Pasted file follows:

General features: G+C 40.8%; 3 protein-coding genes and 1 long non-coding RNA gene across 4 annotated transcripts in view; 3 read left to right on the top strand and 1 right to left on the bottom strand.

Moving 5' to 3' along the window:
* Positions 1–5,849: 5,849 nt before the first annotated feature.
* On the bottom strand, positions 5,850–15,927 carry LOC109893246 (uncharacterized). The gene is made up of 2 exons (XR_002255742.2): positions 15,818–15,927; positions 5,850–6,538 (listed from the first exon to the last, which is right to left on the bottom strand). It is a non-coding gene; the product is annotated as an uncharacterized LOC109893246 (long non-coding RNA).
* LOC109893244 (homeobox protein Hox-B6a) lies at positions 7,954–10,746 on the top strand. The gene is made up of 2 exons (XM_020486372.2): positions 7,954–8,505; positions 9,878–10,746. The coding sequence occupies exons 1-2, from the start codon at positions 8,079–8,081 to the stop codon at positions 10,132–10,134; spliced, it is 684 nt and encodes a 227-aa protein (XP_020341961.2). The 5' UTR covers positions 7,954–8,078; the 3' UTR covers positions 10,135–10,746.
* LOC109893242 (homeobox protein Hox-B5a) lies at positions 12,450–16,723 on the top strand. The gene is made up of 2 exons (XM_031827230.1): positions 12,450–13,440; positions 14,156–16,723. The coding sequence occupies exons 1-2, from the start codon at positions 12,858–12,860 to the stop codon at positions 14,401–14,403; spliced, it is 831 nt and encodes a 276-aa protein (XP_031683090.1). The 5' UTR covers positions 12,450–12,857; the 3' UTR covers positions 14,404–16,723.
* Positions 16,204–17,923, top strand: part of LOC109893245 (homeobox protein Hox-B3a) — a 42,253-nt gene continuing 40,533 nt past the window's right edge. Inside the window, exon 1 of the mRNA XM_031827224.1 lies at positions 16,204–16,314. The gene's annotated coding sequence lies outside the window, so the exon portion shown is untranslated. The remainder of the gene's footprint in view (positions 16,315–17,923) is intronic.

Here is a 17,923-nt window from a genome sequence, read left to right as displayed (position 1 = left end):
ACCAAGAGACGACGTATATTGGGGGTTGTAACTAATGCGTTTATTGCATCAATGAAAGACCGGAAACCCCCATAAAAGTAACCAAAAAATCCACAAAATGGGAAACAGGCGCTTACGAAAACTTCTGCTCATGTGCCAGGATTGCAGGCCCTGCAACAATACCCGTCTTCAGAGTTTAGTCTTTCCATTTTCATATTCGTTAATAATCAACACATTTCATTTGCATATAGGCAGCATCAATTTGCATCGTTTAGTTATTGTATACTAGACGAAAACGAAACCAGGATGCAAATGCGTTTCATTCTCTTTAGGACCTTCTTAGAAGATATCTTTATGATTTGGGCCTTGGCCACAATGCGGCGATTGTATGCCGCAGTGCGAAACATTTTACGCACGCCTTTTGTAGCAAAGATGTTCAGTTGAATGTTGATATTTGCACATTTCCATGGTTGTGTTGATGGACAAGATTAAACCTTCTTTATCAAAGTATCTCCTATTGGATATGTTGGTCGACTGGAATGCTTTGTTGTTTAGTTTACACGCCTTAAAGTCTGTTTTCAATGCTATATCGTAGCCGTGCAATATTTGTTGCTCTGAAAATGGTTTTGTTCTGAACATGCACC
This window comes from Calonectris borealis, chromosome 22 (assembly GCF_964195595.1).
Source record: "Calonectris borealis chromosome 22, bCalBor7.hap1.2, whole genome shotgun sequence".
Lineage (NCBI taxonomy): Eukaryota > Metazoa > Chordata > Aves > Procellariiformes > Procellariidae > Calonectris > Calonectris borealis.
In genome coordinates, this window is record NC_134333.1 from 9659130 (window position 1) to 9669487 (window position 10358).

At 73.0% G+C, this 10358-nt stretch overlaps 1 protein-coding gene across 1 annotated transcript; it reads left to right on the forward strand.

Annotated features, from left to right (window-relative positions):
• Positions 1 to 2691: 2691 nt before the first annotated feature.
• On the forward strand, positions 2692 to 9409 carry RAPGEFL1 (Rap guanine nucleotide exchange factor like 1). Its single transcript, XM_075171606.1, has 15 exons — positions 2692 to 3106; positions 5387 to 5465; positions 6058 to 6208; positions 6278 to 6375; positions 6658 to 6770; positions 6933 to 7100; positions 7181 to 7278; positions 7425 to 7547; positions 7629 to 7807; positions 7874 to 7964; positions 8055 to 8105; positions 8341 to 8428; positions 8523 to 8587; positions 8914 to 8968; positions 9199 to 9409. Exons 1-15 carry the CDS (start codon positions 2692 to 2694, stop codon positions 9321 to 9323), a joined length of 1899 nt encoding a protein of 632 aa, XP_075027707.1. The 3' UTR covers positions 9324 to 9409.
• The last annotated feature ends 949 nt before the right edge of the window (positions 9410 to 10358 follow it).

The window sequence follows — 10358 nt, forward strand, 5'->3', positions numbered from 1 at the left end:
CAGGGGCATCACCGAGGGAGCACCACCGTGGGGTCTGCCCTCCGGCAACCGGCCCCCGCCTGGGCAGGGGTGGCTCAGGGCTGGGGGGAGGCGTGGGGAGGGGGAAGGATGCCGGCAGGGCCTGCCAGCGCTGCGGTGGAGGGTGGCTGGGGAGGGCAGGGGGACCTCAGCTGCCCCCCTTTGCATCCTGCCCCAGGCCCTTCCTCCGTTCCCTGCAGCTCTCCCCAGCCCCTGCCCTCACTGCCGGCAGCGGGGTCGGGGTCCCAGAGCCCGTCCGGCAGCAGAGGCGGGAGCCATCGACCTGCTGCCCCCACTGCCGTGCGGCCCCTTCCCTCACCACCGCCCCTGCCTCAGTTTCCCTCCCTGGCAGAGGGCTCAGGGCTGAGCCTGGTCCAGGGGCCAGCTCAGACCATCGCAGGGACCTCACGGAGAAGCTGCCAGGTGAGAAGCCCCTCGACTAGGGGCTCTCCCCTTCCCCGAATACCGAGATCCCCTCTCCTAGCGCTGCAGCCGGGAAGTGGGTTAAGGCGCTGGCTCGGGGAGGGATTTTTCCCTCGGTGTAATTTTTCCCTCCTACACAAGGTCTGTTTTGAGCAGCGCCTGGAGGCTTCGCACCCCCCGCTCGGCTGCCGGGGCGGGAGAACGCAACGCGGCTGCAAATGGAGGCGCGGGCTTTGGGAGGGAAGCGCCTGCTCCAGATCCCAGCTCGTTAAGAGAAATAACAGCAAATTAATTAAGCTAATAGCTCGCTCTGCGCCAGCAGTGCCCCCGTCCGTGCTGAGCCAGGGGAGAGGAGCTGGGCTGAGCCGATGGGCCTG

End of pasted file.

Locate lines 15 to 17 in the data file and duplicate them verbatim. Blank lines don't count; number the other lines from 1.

Annotated features, from left to right (window-relative positions):
• Positions 1 to 2691: 2691 nt before the first annotated feature.
• On the forward strand, positions 2692 to 9409 carry RAPGEFL1 (Rap guanine nucleotide exchange factor like 1). Its single transcript, XM_075171606.1, has 15 exons — positions 2692 to 3106; positions 5387 to 5465; positions 6058 to 6208; positions 6278 to 6375; positions 6658 to 6770; positions 6933 to 7100; positions 7181 to 7278; positions 7425 to 7547; positions 7629 to 7807; positions 7874 to 7964; positions 8055 to 8105; positions 8341 to 8428; positions 8523 to 8587; positions 8914 to 8968; positions 9199 to 9409. Exons 1-15 carry the CDS (start codon positions 2692 to 2694, stop codon positions 9321 to 9323), a joined length of 1899 nt encoding a protein of 632 aa, XP_075027707.1. The 3' UTR covers positions 9324 to 9409.